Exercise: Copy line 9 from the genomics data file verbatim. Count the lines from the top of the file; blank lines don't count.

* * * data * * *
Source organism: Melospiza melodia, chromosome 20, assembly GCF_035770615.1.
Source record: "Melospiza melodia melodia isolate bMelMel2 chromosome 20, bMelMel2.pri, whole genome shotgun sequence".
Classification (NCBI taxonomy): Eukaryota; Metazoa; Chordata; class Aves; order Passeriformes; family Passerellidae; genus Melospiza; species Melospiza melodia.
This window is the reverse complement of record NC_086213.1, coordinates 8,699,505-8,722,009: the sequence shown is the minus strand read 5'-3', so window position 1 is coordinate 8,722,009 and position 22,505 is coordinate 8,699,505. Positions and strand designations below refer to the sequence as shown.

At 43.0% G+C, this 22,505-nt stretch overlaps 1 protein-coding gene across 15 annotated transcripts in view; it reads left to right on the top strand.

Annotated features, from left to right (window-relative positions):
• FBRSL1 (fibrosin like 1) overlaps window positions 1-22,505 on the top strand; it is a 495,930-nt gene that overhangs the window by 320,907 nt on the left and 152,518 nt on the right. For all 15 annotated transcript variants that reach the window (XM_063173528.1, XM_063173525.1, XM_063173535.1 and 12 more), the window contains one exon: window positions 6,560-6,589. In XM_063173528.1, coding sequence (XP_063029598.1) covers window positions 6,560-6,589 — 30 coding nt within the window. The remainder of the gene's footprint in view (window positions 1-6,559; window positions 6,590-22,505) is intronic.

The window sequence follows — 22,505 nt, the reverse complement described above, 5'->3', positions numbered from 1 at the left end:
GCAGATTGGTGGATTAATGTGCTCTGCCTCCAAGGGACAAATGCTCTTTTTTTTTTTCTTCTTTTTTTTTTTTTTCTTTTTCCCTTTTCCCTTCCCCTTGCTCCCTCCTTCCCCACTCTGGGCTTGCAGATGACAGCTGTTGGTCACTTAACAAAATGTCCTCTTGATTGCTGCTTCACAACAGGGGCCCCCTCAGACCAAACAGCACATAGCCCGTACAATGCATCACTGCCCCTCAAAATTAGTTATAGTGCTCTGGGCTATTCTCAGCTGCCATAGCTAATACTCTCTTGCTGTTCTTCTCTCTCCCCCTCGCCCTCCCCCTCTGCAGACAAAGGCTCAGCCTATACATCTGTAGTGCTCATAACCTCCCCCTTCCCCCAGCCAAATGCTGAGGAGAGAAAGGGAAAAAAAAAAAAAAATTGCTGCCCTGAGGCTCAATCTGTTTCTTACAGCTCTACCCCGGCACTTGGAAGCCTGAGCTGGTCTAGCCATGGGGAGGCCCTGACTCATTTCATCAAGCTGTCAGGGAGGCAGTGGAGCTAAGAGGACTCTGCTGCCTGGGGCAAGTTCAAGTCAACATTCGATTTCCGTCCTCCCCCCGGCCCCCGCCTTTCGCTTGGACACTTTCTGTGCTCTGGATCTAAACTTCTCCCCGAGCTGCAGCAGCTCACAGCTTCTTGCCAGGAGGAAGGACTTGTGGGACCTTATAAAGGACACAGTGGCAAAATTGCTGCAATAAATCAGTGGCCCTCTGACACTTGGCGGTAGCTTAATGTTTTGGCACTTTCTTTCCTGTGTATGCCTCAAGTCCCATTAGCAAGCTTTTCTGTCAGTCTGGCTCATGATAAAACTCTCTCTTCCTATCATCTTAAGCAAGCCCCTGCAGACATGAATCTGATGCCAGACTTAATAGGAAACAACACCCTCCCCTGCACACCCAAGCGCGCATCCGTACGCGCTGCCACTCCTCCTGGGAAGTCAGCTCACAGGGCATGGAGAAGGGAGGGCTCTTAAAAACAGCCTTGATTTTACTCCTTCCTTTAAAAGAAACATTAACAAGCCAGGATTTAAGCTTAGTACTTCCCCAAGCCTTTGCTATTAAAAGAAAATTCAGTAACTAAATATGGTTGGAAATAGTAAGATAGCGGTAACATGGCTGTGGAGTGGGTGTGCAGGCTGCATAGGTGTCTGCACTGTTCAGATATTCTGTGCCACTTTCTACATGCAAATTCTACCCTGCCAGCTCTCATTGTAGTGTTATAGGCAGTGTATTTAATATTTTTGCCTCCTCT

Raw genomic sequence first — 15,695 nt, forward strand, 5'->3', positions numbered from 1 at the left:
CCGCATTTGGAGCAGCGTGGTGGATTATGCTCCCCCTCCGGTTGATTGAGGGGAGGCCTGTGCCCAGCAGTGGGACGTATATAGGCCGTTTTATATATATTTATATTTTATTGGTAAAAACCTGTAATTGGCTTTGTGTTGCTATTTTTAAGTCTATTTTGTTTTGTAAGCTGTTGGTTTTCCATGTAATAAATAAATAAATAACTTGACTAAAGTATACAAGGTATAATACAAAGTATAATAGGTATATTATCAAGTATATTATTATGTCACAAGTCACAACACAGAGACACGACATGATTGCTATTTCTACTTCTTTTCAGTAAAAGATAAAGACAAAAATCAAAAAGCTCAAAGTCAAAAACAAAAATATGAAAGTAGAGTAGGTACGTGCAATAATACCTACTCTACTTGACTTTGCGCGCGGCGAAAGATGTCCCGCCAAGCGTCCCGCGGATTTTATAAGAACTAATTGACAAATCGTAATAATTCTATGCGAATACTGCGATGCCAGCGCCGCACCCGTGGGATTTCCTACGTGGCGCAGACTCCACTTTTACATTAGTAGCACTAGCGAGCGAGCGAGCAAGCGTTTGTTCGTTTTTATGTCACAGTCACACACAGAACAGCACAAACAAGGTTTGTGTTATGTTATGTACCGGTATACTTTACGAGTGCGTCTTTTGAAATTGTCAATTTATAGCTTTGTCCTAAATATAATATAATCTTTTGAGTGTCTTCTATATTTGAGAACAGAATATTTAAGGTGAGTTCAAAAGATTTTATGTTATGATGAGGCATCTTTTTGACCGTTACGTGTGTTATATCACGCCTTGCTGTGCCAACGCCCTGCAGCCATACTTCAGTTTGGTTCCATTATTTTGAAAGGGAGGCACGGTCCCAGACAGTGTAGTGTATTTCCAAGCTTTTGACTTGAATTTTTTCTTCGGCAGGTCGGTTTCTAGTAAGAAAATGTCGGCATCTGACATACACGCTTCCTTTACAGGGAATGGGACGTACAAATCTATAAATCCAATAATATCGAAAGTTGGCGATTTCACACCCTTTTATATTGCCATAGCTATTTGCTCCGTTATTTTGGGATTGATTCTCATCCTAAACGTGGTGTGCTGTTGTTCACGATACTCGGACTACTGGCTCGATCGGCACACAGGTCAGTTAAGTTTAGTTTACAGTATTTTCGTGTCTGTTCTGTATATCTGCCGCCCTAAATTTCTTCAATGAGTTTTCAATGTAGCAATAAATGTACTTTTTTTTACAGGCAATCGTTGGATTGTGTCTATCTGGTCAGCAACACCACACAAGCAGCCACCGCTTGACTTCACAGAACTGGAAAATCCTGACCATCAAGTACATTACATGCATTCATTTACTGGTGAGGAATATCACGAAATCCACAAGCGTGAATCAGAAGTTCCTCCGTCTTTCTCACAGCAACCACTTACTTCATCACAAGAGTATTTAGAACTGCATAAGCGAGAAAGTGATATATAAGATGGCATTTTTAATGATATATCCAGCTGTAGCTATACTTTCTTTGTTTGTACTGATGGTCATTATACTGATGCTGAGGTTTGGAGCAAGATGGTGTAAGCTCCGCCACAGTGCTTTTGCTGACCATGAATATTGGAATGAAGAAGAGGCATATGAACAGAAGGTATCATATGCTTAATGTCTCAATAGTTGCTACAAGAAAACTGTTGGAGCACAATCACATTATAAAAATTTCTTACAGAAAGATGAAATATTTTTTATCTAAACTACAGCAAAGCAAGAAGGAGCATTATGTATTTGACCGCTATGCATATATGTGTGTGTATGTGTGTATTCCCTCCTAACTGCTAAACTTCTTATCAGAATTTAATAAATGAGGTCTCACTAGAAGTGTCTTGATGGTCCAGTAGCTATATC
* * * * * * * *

GCAGATTGGTGGATTAATGTGCTCTGCCTCCAAGGGACAAATGCTCTTTTTTTTTTTCTTCTTTTTTTTTTTTTTCTTTTTCCCTTTTCCCTTCCCCTTGCTCCCTCCTTCCCCACTCTGGGCTTGCAGATGACAGCTGTTGGTCACTTAACAAAATGTCCTCTTGATTGCTGCTTCACAACAGGGGCCCCCTCAGACCAAACAGCACATAGCCCGTACAATGCATCACTGCCCCTCAAAATTAGTTATAGTGCTCTGGGCTATTCTCAGCTGCCATAGCTAATACTCTCTTGCTGTTCTTCTCTCTCCCCCTCGCCCTCCCCCTCTGCAGACAAAGGCTCAGCCTATACATCTGTAGTGCTCATAACCTCCCCCTTCCCCCAGCCAAATGCTGAGGAGAGAAAGGGAAAAAAAAAAAAAAATTGCTGCCCTGAGGCTCAATCTGTTTCTTACAGCTCTACCCCGGCACTTGGAAGCCTGAGCTGGTCTAGCCATGGGGAGGCCCTGACTCATTTCATCAAGCTGTCAGGGAGGCAGTGGAGCTAAGAGGACTCTGCTGCCTGGGGCAAGTTCAAGTCAACATTCGATTTCCGTCCTCCCCCCGGCCCCCGCCTTTCGCTTGGACACTTTCTGTGCTCTGGATCTAAACTTCTCCCCGAGCTGCAGCAGCTCACAGCTTCTTGCCAGGAGGAAGGACTTGTGGGACCTTATAAAGGACACAGTGGCAAAATTGCTGCAATAAATCAGTGGCCCTCTGACACTTGGCGGTAGCTTAATGTTTTGGCACTTTCTTTCCTGTGTATGCCTCAAGTCCCATTAGCAAGCTTTTCTGTCAGTCTGGCTCATGATAAAACTCTCTCTTCCTATCATCTTAAGCAAGCCCCTGCAGACATGAATCTGATGCCAGACTTAATAGGAAACAACACCCTCCCCTGCACACCCAAGCGCGCATCCGTACGCGCTGCCACTCCTCCTGGGAAGTCAGCTCACAGGGCATGGAGAAGGGAGGGCTCTTAAAAACAGCCTTGATTTTACTCCTTCCTTTAAAAGAAACATTAACAAGCCAGGATTTAAGCTTAGTACTTCCCCAAGCCTTTGCTATTAAAAGAAAATTCAGTAACTAAATATGGTTGGAAATAGTAAGATAGCGGTAACATGGCTGTGGAGTGGGTGTGCAGGCTGCATAGGTGTCTGCACTGTTCAGATATTCTGTGCCACTTTCTACATGCAAATTCTACCCTGCCAGCTCTCATTGTAGTGTTATAGGCAGTGTATTTAATATTTTTGCCTCCTCT